“Some of the things might be, simply, staff looks at somebody and they look away,” he said. “And they don’t hold eye contact. Or they’re anti-social, they’re alone, they’re not congregating or grouping with anybody. The clothing that they’re wearing is inconsistent with what they might be wearing for the evening — you know, somebody wearing a very, very heavy coat on an 80 degree afternoon or evening.”
Geohagan suggested one easy security technique the nightlife industry could borrow from retail.
“Nowadays, when you go into a retail store, somebody says hi to you in 30 seconds,” Geohagan said. “Now, a lot of people would say that’s good customer service. It’s also a security thing because now the anonymity you used to have is gone.”
Geohagan said he’s constantly amazed by the amount of attention people give to their phone — and that’s an important habit to break when scanning a room for danger or reacting to a shooting if it does happen.
Reacting to a shooting
While the training wasn’t planned specifically for the nightlife industry and event organizers ahead of Seattle Pride weekend, Geohagan said there is no specific threat. But if a shooting were to happen at those events, or anywhere else, Geohagan said your reaction could be the difference between life and death.
“There’s a huge disparity between the duration of an active shooter event and the response time from law enforcement,” he said. “And the ability of law enforcement to arrive on time — it’s not very likely. It’s rare to have law enforcement on scene or even arrive while the event is still occurring.”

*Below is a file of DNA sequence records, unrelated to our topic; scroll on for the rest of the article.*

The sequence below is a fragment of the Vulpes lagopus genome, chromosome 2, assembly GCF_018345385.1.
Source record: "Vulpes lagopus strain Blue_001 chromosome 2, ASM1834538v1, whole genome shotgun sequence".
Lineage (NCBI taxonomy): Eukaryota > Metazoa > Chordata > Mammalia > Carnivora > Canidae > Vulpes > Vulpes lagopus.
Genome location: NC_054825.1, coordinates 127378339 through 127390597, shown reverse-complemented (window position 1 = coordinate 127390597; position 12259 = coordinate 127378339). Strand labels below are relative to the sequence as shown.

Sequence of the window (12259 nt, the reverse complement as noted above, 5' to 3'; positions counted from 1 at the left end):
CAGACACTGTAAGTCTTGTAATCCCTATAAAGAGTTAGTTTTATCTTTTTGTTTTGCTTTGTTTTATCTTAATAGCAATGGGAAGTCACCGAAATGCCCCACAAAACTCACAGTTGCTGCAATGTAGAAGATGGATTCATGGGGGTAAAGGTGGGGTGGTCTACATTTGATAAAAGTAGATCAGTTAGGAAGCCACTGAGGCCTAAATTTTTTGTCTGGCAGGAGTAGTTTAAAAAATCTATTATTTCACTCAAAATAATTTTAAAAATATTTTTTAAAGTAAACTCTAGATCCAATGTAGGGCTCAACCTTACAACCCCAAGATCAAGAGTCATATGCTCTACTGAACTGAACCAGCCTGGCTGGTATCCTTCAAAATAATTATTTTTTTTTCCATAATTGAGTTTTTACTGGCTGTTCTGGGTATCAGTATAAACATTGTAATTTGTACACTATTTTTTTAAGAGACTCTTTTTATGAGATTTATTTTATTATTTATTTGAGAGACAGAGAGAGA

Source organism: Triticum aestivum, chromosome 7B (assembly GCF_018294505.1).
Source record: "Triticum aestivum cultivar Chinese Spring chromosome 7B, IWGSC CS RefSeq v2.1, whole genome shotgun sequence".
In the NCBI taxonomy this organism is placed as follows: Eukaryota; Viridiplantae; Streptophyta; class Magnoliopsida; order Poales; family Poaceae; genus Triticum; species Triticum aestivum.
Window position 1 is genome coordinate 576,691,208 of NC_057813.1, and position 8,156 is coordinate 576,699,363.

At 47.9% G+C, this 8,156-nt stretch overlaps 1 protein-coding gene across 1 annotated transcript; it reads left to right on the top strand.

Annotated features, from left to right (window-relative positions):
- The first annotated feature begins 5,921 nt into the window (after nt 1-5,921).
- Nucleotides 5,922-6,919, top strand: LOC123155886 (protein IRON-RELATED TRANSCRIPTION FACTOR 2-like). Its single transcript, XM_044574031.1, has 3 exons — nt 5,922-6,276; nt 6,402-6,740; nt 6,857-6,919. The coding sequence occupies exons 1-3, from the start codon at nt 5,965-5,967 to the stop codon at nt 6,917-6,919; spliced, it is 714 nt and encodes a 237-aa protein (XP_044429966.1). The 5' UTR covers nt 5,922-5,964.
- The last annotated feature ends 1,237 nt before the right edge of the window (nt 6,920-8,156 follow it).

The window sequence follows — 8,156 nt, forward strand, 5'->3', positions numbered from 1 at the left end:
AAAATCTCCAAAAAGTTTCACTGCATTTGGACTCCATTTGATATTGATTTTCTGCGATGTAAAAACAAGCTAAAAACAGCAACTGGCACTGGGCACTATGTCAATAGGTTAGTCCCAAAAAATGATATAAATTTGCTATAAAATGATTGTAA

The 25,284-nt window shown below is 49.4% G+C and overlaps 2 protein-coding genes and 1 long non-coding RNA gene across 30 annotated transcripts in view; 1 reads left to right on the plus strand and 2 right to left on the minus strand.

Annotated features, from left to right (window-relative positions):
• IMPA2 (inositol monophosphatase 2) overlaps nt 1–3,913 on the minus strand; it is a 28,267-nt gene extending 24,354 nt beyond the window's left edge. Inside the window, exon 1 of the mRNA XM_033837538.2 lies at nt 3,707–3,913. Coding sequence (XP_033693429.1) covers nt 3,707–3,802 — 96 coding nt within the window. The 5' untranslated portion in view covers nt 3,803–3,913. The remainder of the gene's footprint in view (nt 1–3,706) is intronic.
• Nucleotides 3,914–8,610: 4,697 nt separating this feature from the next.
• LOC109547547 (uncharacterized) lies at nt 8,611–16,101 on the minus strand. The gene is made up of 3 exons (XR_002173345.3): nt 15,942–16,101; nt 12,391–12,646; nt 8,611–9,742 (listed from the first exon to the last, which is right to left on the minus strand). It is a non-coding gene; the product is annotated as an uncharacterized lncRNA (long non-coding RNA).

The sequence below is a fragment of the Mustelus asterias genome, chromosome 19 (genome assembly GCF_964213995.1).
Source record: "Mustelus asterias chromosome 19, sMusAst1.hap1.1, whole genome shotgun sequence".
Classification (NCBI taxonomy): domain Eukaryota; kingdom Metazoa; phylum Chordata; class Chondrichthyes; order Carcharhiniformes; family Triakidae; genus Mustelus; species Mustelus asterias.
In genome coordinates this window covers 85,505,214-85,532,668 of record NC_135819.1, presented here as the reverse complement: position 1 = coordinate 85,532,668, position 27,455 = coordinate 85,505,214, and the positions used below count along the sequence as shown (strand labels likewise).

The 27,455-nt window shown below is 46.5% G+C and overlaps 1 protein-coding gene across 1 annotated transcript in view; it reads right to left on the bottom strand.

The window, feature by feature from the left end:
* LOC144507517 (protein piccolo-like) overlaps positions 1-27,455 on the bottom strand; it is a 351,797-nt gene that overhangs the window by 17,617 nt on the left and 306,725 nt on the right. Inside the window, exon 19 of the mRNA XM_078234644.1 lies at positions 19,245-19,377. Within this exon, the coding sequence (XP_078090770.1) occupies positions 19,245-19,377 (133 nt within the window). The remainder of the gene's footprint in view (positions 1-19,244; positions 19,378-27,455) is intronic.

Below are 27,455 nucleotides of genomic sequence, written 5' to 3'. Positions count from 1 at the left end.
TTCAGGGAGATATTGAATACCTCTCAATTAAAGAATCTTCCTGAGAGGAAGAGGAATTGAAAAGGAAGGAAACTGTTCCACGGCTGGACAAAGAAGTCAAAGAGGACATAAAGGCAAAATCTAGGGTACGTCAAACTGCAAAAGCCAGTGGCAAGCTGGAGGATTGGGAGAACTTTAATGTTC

To that end, Geohagan teaches a slightly different version of the popular “run, hide, fight” mantra in the “A, B, Cs” of surviving a mass shooting: avoid, barricade, and combat.
Avoiding, instead of running, means trying to keep your cool and putting as much distance between yourself and the shooter. Barricading is meant as an alternative to hiding.
“Hide is a bit of a passive response,” Geohagan said. “If we had an event happen, you could hide in a number of places here. But that doesn’t necessarily make you the hardest target possible. By going into a room, barricading things against that room, you’re creating a less desirable target for this person. They may come to that door, grab the door, shake it, can’t get in, and go on to an easier target.”
Combat is a targeted approach that should be a last resort, according to Geohagan.
As for taking a proactive self-dense approach:
“The question is always posed to me: should I carry a gun?” Geohagan said. “And it’s not just in a club, it’s in the work place, it’s life in general. And for me, it boils down to three things, the first of which — if you’re talking about a club; if you’re talking about your employer — do they allow it? If they don’t allow it, then you’re certainly not going to be carrying it. Second of which is, if you’re going to have a firearm, what are you going to do to secure it? Are you going to secure it in your vehicle — which I don’t recommend — are you going to be able to secure it at your home to make sure that children and others that are untrained don’t have access to it?”
“The third of which is, are you going to be trained?” he said. “If you have somebody that goes out and purchases a firearm and doesn’t take the physical training, but also some mental consideration to the decision-making behind taking a life, then they shouldn’t be carrying a firearm, in my opinion.”